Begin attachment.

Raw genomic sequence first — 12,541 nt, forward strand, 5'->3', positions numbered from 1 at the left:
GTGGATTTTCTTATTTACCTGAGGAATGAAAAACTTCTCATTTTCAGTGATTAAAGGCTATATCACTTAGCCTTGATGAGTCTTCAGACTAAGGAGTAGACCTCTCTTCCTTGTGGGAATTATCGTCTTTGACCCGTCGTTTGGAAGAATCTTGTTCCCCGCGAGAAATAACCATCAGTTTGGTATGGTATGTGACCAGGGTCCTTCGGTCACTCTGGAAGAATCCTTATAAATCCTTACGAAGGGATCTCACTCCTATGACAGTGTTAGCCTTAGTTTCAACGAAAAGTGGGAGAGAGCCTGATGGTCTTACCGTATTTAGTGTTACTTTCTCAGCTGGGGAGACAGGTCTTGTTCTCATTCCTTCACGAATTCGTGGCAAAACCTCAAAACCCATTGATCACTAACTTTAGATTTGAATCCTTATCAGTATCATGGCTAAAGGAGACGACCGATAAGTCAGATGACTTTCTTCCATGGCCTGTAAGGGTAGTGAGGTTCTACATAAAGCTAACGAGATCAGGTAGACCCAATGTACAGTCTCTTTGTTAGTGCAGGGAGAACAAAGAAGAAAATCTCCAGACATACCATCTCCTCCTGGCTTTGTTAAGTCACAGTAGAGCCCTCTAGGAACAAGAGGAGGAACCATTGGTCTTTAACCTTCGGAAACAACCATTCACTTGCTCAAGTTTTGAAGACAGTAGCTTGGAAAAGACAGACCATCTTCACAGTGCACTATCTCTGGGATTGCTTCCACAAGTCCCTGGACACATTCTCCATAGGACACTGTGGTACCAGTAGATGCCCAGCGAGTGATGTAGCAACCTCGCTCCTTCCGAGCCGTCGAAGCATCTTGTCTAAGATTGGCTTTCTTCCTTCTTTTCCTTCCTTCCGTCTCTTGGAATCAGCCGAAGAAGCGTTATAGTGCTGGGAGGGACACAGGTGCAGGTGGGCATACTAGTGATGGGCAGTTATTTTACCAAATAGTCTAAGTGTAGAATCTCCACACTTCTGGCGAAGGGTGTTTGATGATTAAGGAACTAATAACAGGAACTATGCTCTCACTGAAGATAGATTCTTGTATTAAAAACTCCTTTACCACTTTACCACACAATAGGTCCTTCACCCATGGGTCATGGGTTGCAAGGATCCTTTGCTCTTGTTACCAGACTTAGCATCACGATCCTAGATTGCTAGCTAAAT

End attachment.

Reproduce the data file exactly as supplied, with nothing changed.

Raw genomic sequence first — 12,541 nt, forward strand, 5'->3', positions numbered from 1 at the left:
GTGGATTTTCTTATTTACCTGAGGAATGAAAAACTTCTCATTTTCAGTGATTAAAGGCTATATCACTTAGCCTTGATGAGTCTTCAGACTAAGGAGTAGACCTCTCTTCCTTGTGGGAATTATCGTCTTTGACCCGTCGTTTGGAAGAATCTTGTTCCCCGCGAGAAATAACCATCAGTTTGGTATGGTATGTGACCAGGGTCCTTCGGTCACTCTGGAAGAATCCTTATAAATCCTTACGAAGGGATCTCACTCCTATGACAGTGTTAGCCTTAGTTTCAACGAAAAGTGGGAGAGAGCCTGATGGTCTTACCGTATTTAGTGTTACTTTCTCAGCTGGGGAGACAGGTCTTGTTCTCATTCCTTCACGAATTCGTGGCAAAACCTCAAAACCCATTGATCACTAACTTTAGATTTGAATCCTTATCAGTATCATGGCTAAAGGAGACGACCGATAAGTCAGATGACTTTCTTCCATGGCCTGTAAGGGTAGTGAGGTTCTACATAAAGCTAACGAGATCAGGTAGACCCAATGTACAGTCTCTTTGTTAGTGCAGGGAGAACAAAGAAGAAAATCTCCAGACATACCATCTCCTCCTGGCTTTGTTAAGTCACAGTAGAGCCCTCTAGGAACAAGAGGAGGAACCATTGGTCTTTAACCTTCGGAAACAACCATTCACTTGCTCAAGTTTTGAAGACAGTAGCTTGGAAAAGACAGACCATCTTCACAGTGCACTATCTCTGGGATTGCTTCCACAAGTCCCTGGACACATTCTCCATAGGACACTGTGGTACCAGTAGATGCCCAGCGAGTGATGTAGCAACCTCGCTCCTTCCGAGCCGTCGAAGCATCTTGTCTAAGATTGGCTTTCTTCCTTCTTTTCCTTCCTTCCGTCTCTTGGAATCAGCCGAAGAAGCGTTATAGTGCTGGGAGGGACACAGGTGCAGGTGGGCATACTAGTGATGGGCAGTTATTTTACCAAATAGTCTAAGTGTAGAATCTCCACACTTCTGGCGAAGGGTGTTTGATGATTAAGGAACTAATAACAGGAACTATGCTCTCACTGAAGATAGATTCTTGTATTAAAAACTCCTTTACCACTTTACCACACAATAGGTCCTTCACCCATGGGTCATGGGTTGCAAGGATCCTTTGCTCTTGTTACCAGACTTAGCATCACGATCCTAGATTGCTAGCTAAAT